Saturday, November 18, 2017

Life on the Comet Cannon

The Doctor must deal with an inhabited comet turned into a weapon in the 2012 Doctor Who audio play The Jupiter Conjunction. Though it's Turlough who seems to do most of the work in much of this nicely put together Fifth Doctor story.

There's some kind of shifty political alliance between Earth military and a previously unknown vaporous sentient species from Jupiter. There's an amusing and disturbingly prescient propaganda effort by the villains--though the instruction from one character to a subordinate to "hack the Internet" seems slightly dated the premise certainly holds water. It makes one wonder if the Russian propaganda machine that helped elect Trump is going to try making an alien invading force look good one day.

The Doctor (Peter Davison) and Turlough (Mark Strickson) find themselves imprisoned at which point Turlough takes the lead. I liked that writer Eddie Robson wanted to capitalise on Turlough's talent for being a turn-coat, it's only a shame the Fifth Doctor has to go into the fussy older brother mode he sometimes goes into for this to happen. He's caught flat footed when Turlough offers to give evidence against the Doctor in exchange for immunity but it's still fun hearing Turlough's clever plan unfold.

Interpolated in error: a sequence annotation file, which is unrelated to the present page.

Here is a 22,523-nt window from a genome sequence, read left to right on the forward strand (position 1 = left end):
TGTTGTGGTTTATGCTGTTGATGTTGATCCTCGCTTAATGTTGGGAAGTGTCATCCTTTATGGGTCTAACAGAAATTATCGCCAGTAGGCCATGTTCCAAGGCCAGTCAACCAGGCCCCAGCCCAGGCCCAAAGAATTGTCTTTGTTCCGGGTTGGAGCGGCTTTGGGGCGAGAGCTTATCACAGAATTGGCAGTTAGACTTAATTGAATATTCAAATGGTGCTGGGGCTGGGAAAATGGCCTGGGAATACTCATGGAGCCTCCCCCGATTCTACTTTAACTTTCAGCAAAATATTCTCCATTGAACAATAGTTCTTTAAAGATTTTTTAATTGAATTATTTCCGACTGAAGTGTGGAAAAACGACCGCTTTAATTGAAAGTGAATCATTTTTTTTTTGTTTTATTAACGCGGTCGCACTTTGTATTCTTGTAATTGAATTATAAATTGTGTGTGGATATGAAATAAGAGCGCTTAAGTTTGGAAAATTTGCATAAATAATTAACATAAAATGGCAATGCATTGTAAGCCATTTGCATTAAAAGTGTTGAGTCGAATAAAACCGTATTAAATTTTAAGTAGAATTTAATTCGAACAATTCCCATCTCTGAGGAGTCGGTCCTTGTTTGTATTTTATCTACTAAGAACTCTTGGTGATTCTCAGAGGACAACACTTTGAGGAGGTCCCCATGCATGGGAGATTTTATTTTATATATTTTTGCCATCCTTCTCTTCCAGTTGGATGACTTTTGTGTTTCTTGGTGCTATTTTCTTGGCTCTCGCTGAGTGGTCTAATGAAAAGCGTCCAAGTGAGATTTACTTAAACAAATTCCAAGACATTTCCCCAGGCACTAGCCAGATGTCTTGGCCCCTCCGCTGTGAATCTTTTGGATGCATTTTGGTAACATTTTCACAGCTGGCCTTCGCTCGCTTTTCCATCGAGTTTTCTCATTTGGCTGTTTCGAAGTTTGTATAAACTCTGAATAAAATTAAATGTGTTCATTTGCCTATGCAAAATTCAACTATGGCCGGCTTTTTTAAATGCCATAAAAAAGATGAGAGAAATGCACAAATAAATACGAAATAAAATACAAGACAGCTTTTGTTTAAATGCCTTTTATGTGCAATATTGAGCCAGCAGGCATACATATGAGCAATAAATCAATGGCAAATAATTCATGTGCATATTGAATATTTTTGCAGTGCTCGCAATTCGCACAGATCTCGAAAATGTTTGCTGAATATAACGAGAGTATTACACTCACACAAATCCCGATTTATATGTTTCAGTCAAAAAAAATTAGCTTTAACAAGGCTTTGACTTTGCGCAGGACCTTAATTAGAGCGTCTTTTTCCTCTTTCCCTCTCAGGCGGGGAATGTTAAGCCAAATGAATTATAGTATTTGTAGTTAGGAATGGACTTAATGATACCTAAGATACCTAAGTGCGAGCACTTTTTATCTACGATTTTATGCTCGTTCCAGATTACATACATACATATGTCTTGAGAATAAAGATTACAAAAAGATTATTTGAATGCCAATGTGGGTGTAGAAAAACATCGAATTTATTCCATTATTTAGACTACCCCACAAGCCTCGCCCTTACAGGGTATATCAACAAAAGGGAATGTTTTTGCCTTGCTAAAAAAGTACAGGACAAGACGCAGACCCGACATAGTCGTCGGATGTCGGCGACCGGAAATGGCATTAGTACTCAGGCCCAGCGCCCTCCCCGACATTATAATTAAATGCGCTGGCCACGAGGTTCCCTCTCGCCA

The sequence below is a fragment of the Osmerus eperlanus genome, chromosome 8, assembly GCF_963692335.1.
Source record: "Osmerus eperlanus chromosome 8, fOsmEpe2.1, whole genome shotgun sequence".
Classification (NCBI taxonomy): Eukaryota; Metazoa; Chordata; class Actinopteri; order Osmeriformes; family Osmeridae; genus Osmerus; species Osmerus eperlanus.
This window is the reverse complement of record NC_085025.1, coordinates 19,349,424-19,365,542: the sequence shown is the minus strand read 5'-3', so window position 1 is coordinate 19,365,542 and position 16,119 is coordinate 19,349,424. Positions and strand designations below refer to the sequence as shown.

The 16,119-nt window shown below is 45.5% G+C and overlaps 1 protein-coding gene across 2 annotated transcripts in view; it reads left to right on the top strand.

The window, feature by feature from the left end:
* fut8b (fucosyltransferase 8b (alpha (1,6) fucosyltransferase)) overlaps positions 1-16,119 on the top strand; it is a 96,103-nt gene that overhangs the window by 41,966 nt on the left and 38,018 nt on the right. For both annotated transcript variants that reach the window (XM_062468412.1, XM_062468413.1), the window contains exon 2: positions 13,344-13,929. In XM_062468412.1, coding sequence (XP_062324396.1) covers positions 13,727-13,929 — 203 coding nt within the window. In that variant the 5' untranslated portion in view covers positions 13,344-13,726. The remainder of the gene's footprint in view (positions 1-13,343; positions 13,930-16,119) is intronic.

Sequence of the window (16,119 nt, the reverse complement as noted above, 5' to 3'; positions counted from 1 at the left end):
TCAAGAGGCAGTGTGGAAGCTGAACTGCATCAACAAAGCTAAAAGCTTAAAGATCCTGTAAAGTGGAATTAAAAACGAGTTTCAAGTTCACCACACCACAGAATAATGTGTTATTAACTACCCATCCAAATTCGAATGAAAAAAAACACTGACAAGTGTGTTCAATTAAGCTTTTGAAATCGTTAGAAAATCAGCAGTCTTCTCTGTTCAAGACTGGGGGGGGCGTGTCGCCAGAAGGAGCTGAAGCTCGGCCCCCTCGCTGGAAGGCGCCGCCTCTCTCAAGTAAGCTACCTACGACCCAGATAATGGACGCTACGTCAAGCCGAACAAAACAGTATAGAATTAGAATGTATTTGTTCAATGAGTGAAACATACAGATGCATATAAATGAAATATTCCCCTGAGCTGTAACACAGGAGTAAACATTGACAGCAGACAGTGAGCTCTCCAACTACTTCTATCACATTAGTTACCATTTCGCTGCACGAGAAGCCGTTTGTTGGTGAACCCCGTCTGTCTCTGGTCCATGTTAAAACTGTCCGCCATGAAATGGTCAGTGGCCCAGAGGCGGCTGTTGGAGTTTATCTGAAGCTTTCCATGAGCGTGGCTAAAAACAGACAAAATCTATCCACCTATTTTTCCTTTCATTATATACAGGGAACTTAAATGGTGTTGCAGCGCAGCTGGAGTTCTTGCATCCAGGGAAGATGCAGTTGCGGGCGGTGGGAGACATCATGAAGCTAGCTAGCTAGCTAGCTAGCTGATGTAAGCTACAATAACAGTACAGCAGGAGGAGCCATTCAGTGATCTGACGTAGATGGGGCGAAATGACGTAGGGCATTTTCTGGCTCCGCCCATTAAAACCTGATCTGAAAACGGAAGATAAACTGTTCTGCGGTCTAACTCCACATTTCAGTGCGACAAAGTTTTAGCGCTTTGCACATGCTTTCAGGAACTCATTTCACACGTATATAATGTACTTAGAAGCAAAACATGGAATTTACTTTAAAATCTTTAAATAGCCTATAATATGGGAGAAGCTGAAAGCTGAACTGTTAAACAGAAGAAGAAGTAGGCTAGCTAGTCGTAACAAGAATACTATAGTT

Nyssa (Sarah Sutton) and Tegan (Janet Fielding) are also in the story and though neither has nearly as much interesting material the climax gives Nyssa a nice moment.

Twitter Sonnet #1055

A letter passed from hand to hand delayed.
Electric message roused a sleeper late.
A day without a year, a bed unmade.
They crossed the darkest road but scratches wait.
A vivid lemon stage enfolds the dance.
A stair divorced of house collects the lost.
The scarlet springs behind the eye advance.
A melted ceiling's weight concealed the gloss.
Where wood and carpet stood's a dead discount.
The plastic claws of saints divert the feast.
As scissor leaves construct each new account.
Persistent lines exclude a crimson beast.
Divided words return unwritten drinks.
Beneath a mirrored moon a surface sinks.

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